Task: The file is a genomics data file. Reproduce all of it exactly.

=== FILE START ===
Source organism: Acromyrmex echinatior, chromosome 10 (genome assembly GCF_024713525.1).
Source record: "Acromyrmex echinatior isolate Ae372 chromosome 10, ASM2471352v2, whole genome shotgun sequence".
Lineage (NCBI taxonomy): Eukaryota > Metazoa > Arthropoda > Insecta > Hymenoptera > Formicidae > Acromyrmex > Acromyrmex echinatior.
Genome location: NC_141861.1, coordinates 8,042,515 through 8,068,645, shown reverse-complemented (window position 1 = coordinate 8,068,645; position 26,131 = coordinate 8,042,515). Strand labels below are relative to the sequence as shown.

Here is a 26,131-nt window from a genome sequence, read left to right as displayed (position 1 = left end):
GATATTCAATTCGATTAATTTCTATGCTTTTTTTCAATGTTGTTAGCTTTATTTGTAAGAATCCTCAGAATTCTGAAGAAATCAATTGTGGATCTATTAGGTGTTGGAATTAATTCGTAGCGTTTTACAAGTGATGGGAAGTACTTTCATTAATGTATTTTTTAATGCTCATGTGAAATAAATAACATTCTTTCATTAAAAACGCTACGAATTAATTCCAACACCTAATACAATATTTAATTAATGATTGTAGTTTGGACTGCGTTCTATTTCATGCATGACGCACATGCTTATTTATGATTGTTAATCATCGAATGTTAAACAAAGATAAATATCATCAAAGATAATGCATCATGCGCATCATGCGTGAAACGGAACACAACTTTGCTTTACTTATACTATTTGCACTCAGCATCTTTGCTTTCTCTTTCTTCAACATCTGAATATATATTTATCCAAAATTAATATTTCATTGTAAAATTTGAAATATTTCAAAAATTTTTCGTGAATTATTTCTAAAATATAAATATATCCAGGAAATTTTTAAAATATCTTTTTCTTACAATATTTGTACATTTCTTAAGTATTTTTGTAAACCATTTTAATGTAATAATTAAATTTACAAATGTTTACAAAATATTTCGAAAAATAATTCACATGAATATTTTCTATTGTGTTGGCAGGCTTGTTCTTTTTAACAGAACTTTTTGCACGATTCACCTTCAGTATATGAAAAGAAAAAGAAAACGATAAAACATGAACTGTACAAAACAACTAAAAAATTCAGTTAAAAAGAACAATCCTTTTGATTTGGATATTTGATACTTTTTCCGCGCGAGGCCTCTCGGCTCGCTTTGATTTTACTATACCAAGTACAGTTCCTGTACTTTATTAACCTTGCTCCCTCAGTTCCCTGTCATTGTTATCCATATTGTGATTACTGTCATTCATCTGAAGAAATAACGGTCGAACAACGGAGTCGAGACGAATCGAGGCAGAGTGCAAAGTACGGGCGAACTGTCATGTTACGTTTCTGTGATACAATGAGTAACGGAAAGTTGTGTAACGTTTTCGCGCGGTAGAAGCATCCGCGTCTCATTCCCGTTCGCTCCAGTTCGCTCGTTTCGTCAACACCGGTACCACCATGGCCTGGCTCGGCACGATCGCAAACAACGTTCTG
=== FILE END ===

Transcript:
Source organism: Acromyrmex echinatior, chromosome 10 (genome assembly GCF_024713525.1).
Source record: "Acromyrmex echinatior isolate Ae372 chromosome 10, ASM2471352v2, whole genome shotgun sequence".
Lineage (NCBI taxonomy): Eukaryota > Metazoa > Arthropoda > Insecta > Hymenoptera > Formicidae > Acromyrmex > Acromyrmex echinatior.
Genome location: NC_141861.1, coordinates 8,042,515 through 8,068,645, shown reverse-complemented (window position 1 = coordinate 8,068,645; position 26,131 = coordinate 8,042,515). Strand labels below are relative to the sequence as shown.

Here is a 26,131-nt window from a genome sequence, read left to right as displayed (position 1 = left end):
GATATTCAATTCGATTAATTTCTATGCTTTTTTTCAATGTTGTTAGCTTTATTTGTAAGAATCCTCAGAATTCTGAAGAAATCAATTGTGGATCTATTAGGTGTTGGAATTAATTCGTAGCGTTTTACAAGTGATGGGAAGTACTTTCATTAATGTATTTTTTAATGCTCATGTGAAATAAATAACATTCTTTCATTAAAAACGCTACGAATTAATTCCAACACCTAATACAATATTTAATTAATGATTGTAGTTTGGACTGCGTTCTATTTCATGCATGACGCACATGCTTATTTATGATTGTTAATCATCGAATGTTAAACAAAGATAAATATCATCAAAGATAATGCATCATGCGCATCATGCGTGAAACGGAACACAACTTTGCTTTACTTATACTATTTGCACTCAGCATCTTTGCTTTCTCTTTCTTCAACATCTGAATATATATTTATCCAAAATTAATATTTCATTGTAAAATTTGAAATATTTCAAAAATTTTTCGTGAATTATTTCTAAAATATAAATATATCCAGGAAATTTTTAAAATATCTTTTTCTTACAATATTTGTACATTTCTTAAGTATTTTTGTAAACCATTTTAATGTAATAATTAAATTTACAAATGTTTACAAAATATTTCGAAAAATAATTCACATGAATATTTTCTATTGTGTTGGCAGGCTTGTTCTTTTTAACAGAACTTTTTGCACGATTCACCTTCAGTATATGAAAAGAAAAAGAAAACGATAAAACATGAACTGTACAAAACAACTAAAAAATTCAGTTAAAAAGAACAATCCTTTTGATTTGGATATTTGATACTTTTTCCGCGCGAGGCCTCTCGGCTCGCTTTGATTTTACTATACCAAGTACAGTTCCTGTACTTTATTAACCTTGCTCCCTCAGTTCCCTGTCATTGTTATCCATATTGTGATTACTGTCATTCATCTGAAGAAATAACGGTCGAACAACGGAGTCGAGACGAATCGAGGCAGAGTGCAAAGTACGGGCGAACTGTCATGTTACGTTTCTGTGATACAATGAGTAACGGAAAGTTGTGTAACGTTTTCGCGCGGTAGAAGCATCCGCGTCTCATTCCCGTTCGCTCCAGTTCGCTCGTTTCGTCAACACCGGTACCACCATGGCCTGGCTCGGCACGATCGCAAACAACGTTCTG